Undue influence

If there is any suspicion that the testator was pressured into naming a beneficiary – or indeed pressured into disinheriting a certain beneficiary – then he/she has been put under undue influence. These claims often relate to testators who were frail, elderly or in some way vulnerable. Because of this, an individual was able to coerce them into writing a Will from which they benefitted.

Proper financial provision

When writing a Will, you are allowed to leave your assets to whomever you choose – with some exceptions.

In Ireland, the Succession Act 1965 states that proper financial provision must be awarded to a spouse. This should amount to half the estate if there are no children, or one third of the estate if there are children. Also, the deceased has a moral duty to provide proper financial provision for their child, even if that child is an adult.

Cohabiting partners may also make a claim for financial provision. This is permitted if you were in a relationship with the deceased and you lived together for five years, or for two years if you had a child together.

If a spouse, child or cohabiting partner is not properly provided for under the terms of the Will, a legal claim can be issued.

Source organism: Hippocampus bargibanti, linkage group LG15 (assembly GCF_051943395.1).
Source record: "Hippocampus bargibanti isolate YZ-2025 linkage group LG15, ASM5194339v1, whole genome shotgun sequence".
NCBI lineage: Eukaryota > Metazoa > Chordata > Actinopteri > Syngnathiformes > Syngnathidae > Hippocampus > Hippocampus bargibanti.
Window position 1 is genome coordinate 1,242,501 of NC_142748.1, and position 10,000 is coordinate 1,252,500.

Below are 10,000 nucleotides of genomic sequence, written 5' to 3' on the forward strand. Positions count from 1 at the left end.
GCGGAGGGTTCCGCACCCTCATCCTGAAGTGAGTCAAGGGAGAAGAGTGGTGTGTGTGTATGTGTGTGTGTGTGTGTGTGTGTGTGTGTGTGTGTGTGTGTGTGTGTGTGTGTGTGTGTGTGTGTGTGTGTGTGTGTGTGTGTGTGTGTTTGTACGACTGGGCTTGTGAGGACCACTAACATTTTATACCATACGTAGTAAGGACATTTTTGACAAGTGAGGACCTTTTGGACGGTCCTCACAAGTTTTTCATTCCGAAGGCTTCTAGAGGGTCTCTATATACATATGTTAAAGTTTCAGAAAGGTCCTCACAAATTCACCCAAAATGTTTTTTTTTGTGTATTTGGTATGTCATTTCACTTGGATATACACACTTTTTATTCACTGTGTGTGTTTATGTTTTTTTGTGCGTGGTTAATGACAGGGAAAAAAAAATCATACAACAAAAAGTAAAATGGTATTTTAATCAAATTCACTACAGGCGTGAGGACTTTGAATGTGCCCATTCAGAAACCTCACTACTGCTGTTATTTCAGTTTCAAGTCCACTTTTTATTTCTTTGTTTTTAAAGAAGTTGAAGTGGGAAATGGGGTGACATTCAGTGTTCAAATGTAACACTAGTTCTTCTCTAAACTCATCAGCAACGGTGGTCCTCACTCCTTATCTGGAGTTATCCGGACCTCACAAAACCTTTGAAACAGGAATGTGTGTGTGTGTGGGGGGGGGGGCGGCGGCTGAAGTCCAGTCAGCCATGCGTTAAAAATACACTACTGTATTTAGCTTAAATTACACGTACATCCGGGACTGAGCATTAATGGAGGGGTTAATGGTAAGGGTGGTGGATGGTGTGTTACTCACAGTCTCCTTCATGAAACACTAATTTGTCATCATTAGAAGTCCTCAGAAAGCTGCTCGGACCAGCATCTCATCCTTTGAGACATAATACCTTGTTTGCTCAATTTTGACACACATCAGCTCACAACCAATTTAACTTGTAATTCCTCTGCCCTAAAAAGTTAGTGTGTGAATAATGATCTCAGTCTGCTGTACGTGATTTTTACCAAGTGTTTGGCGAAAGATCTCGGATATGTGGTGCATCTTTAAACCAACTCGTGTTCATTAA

Prior agreements (estoppel)

Finally, there is the concept of ‘proprietary estoppel’. This is when the Will fails to acknowledge prior agreements or promises to your detriment. These claims are especially prevalent amongst the farming community.

For example, the deceased may promise during his lifetime to leave the family farm to his nephew. Because of this guarantee, the nephew spends his life working on the family farm, rather than pursuing opportunities elsewhere. However, because of an argument shortly before the uncle’s death, he decides to change his Will, naming his niece as the sole beneficiary instead. The nephew would then have a claim for proprietary estoppel, on account of the fact that his relied on his uncle’s promise to his detriment.

Where a prior agreement is not met, the court may be persuaded to enforce the terms of the promise – either partly or wholly.

Step-by-step guide to contesting a Will

The process of contesting a Will differs from case to case, depending on the type of claim being brought and the extent of disagreement between family members. Typically, you need to:

  1. Seek expert legal advice